Schizophrenia: The Chronic Mental Illness Affecting 1 in 100 Australians


Published: 02 February 2023

Schizophrenia is a severe and chronic mental illness. It is marked by disturbances in thought, perception and behaviour (Hurley 2022).

Schizophrenia is characterised by psychosis resulting in distortion in thinking, emotions, language, sense of self and behaviour (WHO 2022).

People who have schizophrenia will commonly experience hallucinations (hearing voices or having visions that are imagined) and delusions (fixed and false beliefs) (WHO 2022).

They may have difficulty functioning in settings such as work or school and in social relationships (Healthdirect 2020).

Schizophrenia is a widely misunderstood and stigmatised illness that is often associated with erratic or violent behaviour. Despite this, people who have schizophrenia are no more likely to be violent than anyone else, and in fact, are more likely to be survivors of violence than perpetrators (Better Health Channel 2019; SANE 2022).

People with schizophrenia are vulnerable to human rights violations both in mental health institutions and in communities. This discrimination can impact access to healthcare, education, housing and employment (WHO 2022).

Elderly man with his head in his hands | Image
Schizophrenia is a severe and chronic mental illness.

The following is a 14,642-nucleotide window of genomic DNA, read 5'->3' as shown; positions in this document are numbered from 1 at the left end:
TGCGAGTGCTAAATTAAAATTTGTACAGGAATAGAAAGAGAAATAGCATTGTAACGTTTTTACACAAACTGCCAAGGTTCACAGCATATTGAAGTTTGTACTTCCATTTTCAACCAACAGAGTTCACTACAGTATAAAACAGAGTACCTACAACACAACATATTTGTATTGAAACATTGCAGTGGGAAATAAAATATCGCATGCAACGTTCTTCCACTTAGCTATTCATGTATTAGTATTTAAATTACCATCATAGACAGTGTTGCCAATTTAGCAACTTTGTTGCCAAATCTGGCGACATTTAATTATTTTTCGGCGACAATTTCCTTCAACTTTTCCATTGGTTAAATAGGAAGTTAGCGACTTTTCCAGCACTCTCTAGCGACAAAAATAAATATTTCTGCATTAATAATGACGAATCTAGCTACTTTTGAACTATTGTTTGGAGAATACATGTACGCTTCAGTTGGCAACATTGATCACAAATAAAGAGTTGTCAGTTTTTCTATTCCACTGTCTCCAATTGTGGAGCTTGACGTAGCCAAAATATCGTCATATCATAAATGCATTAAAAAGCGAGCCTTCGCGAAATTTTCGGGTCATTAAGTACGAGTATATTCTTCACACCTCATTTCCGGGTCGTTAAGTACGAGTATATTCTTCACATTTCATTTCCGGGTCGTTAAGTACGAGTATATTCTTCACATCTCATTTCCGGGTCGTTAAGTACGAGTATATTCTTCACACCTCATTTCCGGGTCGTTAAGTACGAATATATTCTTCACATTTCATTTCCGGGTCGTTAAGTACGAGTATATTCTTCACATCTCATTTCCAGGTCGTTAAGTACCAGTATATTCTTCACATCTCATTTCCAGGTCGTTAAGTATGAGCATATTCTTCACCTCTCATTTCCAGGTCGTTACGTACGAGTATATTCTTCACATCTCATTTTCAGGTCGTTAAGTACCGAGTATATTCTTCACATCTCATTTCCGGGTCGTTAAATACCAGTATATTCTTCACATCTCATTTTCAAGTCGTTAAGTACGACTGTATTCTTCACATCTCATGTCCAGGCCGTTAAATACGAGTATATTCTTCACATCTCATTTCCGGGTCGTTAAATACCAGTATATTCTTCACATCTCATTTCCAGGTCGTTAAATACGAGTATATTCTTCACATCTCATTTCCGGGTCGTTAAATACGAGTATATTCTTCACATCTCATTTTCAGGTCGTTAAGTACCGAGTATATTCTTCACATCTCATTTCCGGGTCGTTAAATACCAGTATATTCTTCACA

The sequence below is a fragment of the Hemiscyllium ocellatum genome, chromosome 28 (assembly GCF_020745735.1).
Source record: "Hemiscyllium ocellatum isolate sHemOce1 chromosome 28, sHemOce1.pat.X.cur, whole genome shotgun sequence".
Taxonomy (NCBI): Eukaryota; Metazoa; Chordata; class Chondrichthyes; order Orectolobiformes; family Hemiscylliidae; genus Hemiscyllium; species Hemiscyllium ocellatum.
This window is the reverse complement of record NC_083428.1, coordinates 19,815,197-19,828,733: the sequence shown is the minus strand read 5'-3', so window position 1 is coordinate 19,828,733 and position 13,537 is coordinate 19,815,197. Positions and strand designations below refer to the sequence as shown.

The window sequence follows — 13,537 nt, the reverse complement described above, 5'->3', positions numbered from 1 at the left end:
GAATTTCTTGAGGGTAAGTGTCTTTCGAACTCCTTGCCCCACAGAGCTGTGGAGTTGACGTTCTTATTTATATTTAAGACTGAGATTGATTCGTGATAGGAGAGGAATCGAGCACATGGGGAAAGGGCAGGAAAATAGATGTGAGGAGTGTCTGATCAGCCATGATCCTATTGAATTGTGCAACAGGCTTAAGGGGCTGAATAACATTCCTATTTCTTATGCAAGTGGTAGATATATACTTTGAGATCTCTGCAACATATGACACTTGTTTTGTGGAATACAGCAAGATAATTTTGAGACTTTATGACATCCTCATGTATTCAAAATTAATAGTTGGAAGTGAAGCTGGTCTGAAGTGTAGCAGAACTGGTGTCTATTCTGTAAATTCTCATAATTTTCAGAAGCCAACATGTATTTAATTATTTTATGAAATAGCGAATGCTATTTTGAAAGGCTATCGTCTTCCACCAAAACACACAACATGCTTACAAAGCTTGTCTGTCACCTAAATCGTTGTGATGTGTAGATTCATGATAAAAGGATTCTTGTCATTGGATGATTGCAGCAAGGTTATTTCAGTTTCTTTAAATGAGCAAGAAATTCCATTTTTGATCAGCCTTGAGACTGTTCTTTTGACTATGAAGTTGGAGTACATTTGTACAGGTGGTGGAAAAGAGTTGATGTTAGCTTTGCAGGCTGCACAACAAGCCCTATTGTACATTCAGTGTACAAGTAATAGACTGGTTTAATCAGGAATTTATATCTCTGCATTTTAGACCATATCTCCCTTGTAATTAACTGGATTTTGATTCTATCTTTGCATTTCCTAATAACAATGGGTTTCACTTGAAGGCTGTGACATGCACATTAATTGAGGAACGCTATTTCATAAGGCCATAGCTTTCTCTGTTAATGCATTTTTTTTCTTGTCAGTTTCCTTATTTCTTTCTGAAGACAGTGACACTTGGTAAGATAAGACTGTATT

Schizophrenia Statistics

Schizophrenia affects every 1 in 100 Australians and approximately 24 million people worldwide (Healthdirect 2018, WHO 2022).

Schizophrenia usually begins during a person’s late teens or early 20s, but it can also develop later in life (SANE 2022).

This disorder is slightly more common in men than in women and men tend to show symptoms earlier than women (SANE 2022; WHO 2022).

Causes of Schizophrenia

Research has not identified a singular cause of schizophrenia - it is thought to be a combination of genetics and a range of environmental factors such as trauma, stress, problems at birth and significant drug use (WHO 2019; ReachOut 2020).

DSM-5 Diagnostic Criteria for Schizophrenia

  1. Two or more of the following symptoms must be present for at least one month or longer. At least one of these symptoms must be delusions, hallucinations or disorganised speech:
    • Delusions
    • Hallucinations
    • Disorganised speech
    • Grossly disorganised or catatonic behaviour
    • Negative symptoms, such as diminished emotional expression.
  2. Signs of the disorder must last a continuous period of at least six months. This six-month period must include at least one month of symptoms (or less if treated) that meet criterion A (active phase symptoms) and may include periods of residual symptoms. During residual periods, only negative symptoms will be present.
  3. There must be impairment in one of the following primary areas of functioning for a significant period of time since the onset of the disturbance: work, interpersonal relations, or self-care.
  4. Schizoaffective disorder and bipolar or depressive disorder with psychotic features have been ruled out.
  5. The disturbance isn’t caused by the effects of a substance or another medical condition.